Thursday, March 8, 2012

Q is for Quintessential

My New Webster's Dictionary defines quintessential as 'the perfect embodiment of a thing.'

I think most romance authors would say they strive to create the quintessential hero for our stories. We want our hero to be perfect in every way, for the heroine, and for ourselves. I think I fall just a little bit in love with every one of my heroes each and every time. How can my heroine keep from doing the same?

What's interesting is that, although by definition, our hero should be 'perfect', it's actually the flaws within our hero that tend to make him heroic. Or, more accurately, it's how he overcomes those flaws with the help of the heroine that make her (and us as well) fall in love with him.

A 'perfect' hero is often far from perfect. He may be scarred: physically, emotionally, or both. His past often stands in the way of his future. He may not know what the hell he's doing in life. He may not want to fall in love at all.

If our hero truly was 'perfect', we really wouldn't have much of a story, would we? No inner conflict to overcome. No goals to clash with the heroine's because he'd already have everything he wanted. We need our hero to be flawed to make our story work. To show how love and trust can overcome seemingly impossible obstacles.

Although our hero is far from perfect, he's still perfect for the heroine and she for him. So I guess Webster did have it right after all.

What's your quintessential hero like? What flaws make him the 'perfect' hero?

Until next time,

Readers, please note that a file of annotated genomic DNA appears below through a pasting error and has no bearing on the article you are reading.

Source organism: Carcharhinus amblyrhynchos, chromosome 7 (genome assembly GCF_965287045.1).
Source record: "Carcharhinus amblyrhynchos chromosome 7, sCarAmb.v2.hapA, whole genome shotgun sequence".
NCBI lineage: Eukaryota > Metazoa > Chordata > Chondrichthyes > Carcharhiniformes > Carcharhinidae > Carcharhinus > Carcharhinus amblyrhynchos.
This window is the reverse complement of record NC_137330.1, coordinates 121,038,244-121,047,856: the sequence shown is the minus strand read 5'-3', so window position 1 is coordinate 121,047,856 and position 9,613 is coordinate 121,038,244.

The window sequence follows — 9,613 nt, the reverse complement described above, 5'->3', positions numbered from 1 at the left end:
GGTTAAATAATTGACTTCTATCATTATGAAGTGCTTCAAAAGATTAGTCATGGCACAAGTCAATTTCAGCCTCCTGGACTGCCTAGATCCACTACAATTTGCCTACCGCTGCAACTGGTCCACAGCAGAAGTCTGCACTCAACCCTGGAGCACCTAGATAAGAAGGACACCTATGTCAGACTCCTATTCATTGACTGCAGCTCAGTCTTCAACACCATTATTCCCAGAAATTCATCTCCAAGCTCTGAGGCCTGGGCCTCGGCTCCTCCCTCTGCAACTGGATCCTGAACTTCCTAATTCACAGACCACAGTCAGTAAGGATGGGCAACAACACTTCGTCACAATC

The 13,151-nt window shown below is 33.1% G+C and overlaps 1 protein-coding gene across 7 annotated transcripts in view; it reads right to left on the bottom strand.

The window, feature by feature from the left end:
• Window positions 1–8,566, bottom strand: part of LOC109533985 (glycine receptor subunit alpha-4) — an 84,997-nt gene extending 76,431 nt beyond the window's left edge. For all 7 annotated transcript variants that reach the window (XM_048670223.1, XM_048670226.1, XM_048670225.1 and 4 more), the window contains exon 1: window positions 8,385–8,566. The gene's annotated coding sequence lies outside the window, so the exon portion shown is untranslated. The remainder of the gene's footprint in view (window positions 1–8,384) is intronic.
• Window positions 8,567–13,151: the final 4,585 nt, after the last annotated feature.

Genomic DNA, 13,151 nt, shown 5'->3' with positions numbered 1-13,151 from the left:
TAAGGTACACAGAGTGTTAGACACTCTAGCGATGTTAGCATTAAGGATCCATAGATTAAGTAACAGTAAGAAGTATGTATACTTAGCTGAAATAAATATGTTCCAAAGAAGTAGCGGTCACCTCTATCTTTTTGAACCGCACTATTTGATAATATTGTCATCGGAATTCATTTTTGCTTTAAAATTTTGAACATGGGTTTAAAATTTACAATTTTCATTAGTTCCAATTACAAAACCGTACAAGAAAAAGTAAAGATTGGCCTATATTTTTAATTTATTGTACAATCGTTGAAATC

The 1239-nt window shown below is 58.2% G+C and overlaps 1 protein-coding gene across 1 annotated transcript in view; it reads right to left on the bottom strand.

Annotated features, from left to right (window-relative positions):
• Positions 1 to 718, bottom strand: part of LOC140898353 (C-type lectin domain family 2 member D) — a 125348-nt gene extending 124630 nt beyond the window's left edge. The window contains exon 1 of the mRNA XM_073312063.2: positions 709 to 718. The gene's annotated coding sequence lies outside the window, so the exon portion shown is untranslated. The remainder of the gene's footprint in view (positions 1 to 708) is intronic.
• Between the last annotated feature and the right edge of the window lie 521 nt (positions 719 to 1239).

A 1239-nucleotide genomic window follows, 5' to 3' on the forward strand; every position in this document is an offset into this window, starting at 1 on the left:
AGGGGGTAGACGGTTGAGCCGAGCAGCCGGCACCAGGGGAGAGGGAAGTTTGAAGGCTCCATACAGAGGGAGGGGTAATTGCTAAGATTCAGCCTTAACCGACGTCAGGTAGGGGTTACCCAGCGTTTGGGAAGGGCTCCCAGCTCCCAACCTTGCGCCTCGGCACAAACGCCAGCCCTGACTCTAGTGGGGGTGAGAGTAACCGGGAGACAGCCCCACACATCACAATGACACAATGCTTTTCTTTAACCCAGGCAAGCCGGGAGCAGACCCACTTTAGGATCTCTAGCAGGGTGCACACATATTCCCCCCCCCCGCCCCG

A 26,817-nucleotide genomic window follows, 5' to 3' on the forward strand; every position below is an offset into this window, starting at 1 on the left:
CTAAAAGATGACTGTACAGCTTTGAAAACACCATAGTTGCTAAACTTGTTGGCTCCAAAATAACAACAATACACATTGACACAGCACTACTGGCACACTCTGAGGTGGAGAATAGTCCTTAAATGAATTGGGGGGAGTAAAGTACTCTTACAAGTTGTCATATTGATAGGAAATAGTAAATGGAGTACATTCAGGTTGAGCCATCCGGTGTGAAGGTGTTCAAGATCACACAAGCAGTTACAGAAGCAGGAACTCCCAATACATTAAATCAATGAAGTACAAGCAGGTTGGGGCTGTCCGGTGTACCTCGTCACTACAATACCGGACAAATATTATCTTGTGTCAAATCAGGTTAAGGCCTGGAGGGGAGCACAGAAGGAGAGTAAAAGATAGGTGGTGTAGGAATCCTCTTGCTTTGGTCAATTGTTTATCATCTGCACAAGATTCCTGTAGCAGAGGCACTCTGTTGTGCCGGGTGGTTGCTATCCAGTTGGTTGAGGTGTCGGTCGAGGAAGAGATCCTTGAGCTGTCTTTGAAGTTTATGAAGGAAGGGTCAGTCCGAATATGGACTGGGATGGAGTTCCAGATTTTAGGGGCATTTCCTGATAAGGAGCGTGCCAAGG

Happy Reading!



  1. In 'Angel,' Jeremy's flaw is he will lie, cheat and steal to be with her.
    Come to think of it, it was the same in my first novel. My hero wasn't expecting to fall in love, so what he hadn't told the heroine drove them apart.

  2. I like watching my hero and heroine overcome obstacles to reach a level of perfection that enables them to come together. Not that they're perfect when they do, but they've created a space in their hearts that allows the other to occupy it, that doesn't require them to lose a part of themselves in order to create that space.

  3. I like to think my characters are 'real' people with the kind of flaws that many people have - self-doubt, afraid to trust, not ready to 'move on' etc. I don't necessarily think these are 'flaws' but simply part of their personality because of their life experience.
    I do like your idea of the hero being perfect for the heroine and vice-versa, Debra. In the end, that's the main thing. We don't turn our heroes/heroines into 'perfect' people by the end of the story, but maybe show that they have learnt how to deal with some aspect of their personalities that was stopping them from achieving happiness together.

  4. It's also really hard to love perfect people.

    In writing heroes that are flawed, we're able to relate to them. And when we relate to them, we cheer for them, feel for them, and ache for them.

    Isn't that what writing is about?

  5. Hi Ladies,

    Great comments. Thanks!

    I tried to leave comments earlier, but Blogger wouldn't let me at work...arghhhh.

    Those 'flaws' certainly do make our heroes seem more real and relatable, even when he is the quintessential man!

  6. I think what you said in your post hit the spot, Debra. As long as he is (or becomes) the quintessential man for the heroine, that's all that matters in the end!